I’m not sure it was smart to move so much (10 newspapers in 25 years). Journalism allowed me to see America. But there’s much to be said for finding your place to make a stand. I think of Ken Ward, a fine reporter who has made his career as an investigative reporter for the Charleston Gazette in West Virginia, most recently working on the toxic spill that contaminated the city’s water supply. He could have gone to glamorous big dailies. He stayed in West Virginia.
On the other hand, with jobs scarce, less secure, and the profession in such flux, perhaps I was ahead of my time.
I wish I had been more suspicious of the conventional wisdom when I was younger. Years ago, when I had written a glib column about the benefits of creative destruction, a newly unemployed steelworker called me and said, “Wait until this happens to you people. Then you’ll understand.” Indeed. Greed-fed destruction of American industry, poisonous corporate consolidation and the political power it brought, deregulation, bad trade deals…
I was not a tool. We did good journalism on many of these topics. Raised important questions. My early call of the housing collapse helped cost me a job. But it was not enough. And it was wrong to place too much trust in the economists, academics and executives that promised a New Economy which has turned out to be a raw deal for millions.
I wish I had found mentors early on. Somehow it never quite happened on a sustained basis. I was seen as a wunderkind and my seniors put their time into other, seemingly needier, journalists. I did share my knowledge willingly and still do. So seek out people you can learn from, who “get” you and are willing to give honest feedback as well as share their knowledge. And please, make use of it.
Find what you’re good at. That still works. I was very good at fixing business sections, finding and bringing out talent. I was a pretty good writer and editor, with an unending ability to handle long hours and always take on more work. I never froze. My time as an investigative editor and reporter yielded some satisfying results and makes me wonder, what if I had focused on that instead of being a turnaround manager, instead of being so hungry to wear the purple of a columnist?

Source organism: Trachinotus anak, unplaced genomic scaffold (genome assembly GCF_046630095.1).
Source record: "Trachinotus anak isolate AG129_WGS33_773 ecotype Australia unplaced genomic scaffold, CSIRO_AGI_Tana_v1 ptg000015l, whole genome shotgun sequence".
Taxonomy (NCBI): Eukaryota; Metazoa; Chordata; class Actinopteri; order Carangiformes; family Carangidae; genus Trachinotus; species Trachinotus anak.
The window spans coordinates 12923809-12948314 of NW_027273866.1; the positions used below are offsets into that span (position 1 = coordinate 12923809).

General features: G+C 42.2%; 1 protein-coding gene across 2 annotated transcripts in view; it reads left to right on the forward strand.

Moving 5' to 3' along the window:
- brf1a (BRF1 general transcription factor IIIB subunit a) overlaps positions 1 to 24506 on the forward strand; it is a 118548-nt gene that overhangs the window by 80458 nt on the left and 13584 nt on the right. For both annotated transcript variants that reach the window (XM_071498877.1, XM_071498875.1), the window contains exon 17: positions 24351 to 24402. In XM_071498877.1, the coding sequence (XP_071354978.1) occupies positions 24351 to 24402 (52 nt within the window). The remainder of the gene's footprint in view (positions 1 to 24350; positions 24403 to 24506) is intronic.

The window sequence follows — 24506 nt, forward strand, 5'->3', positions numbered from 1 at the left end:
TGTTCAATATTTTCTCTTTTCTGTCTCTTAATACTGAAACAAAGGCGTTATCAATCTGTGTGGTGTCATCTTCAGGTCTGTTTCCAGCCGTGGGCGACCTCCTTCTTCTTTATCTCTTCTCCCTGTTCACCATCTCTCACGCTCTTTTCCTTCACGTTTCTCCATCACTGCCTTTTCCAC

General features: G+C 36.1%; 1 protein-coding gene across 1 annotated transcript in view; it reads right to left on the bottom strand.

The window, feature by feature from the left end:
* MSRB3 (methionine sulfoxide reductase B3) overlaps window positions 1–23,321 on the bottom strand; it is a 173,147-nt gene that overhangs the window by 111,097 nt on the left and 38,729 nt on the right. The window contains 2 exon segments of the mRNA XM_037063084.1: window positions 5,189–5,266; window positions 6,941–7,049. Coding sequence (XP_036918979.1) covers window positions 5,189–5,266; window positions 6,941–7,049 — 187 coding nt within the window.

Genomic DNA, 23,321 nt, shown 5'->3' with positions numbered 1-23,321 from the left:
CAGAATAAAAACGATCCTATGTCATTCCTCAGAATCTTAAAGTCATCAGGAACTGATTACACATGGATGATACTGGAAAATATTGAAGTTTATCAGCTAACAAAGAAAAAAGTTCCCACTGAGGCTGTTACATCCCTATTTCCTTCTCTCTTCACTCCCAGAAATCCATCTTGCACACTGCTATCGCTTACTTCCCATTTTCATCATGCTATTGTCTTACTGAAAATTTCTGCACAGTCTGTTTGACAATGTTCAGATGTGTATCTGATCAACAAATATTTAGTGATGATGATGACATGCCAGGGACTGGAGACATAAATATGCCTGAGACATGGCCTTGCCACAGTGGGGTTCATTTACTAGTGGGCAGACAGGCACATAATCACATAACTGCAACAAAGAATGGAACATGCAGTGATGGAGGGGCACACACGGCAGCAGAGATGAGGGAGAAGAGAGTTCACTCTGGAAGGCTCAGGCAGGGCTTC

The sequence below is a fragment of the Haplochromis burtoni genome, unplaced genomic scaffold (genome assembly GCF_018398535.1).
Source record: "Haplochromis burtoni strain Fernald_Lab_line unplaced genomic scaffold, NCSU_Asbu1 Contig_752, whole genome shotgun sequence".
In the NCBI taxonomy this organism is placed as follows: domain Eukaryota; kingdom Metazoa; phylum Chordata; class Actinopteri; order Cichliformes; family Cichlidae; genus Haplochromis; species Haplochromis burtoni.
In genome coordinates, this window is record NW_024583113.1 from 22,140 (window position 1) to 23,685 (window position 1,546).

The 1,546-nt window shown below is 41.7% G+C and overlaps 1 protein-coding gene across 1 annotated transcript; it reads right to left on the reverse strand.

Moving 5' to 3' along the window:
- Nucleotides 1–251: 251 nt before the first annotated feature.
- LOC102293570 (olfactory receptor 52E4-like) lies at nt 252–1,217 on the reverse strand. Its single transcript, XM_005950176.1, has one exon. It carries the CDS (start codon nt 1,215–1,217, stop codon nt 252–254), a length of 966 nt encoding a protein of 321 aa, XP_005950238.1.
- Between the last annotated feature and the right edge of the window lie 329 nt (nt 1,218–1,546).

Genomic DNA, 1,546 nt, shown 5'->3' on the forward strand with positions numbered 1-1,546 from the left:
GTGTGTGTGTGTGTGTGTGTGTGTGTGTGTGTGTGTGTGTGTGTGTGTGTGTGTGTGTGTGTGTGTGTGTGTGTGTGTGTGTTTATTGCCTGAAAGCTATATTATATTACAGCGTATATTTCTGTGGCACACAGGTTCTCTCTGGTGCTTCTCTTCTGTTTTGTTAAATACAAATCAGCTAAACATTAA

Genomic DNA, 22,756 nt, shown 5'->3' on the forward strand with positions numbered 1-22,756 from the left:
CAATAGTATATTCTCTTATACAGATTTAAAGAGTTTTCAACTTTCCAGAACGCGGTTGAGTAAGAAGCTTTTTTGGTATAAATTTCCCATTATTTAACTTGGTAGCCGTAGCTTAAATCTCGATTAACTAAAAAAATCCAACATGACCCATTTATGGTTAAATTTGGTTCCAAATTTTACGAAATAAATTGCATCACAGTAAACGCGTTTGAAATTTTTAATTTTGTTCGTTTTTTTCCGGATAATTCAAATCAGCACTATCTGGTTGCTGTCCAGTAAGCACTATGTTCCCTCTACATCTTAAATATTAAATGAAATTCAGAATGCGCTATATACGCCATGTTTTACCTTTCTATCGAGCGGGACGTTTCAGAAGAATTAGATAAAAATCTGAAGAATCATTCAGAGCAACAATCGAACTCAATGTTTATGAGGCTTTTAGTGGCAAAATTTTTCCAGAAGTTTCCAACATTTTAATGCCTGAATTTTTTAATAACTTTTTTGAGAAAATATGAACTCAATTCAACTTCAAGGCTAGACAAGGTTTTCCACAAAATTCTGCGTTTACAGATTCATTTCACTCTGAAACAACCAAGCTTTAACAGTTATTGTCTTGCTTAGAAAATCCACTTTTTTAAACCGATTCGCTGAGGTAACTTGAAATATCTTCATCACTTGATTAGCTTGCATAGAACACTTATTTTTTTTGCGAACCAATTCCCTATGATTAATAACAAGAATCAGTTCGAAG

Today, it seems, everything is about writing code, building interactive charts, producing multimedia… There’s much holding forth about making one’s own “brand” and the gig economy. The latter might work better if America has universal health care. Most of it sounds questionable unless one is anointed like Ezra Klein, and most of us never will be. Nobody knows how to pay for quality journalism, and without that, quality journalism will go away. You can’t crowdsource a complex investigative series on a secretive company.
On the other hand, the worst predictions amid the Great Recession haven’t come true. Excellent newspapers still commit fine journalism — even mediocre ones do on occasion — and it is built on the timeless bones of our calling, whatever technological tools come along, whether we deliver it online or on dead trees.
I still believe in our calling. I’m not sure I can tell a young journalist much that helps. Live long enough, and you wake up in a foreign country, even if you never left home.
The Tyrannosaurus rex skeleton kept falling apart. I never glued it together — it was supposed to naturally fit — and at some point I tossed the balsa pieces into a trash can. Somewhere I still have one of the vertebrae. A reminder that I am a dinosaur.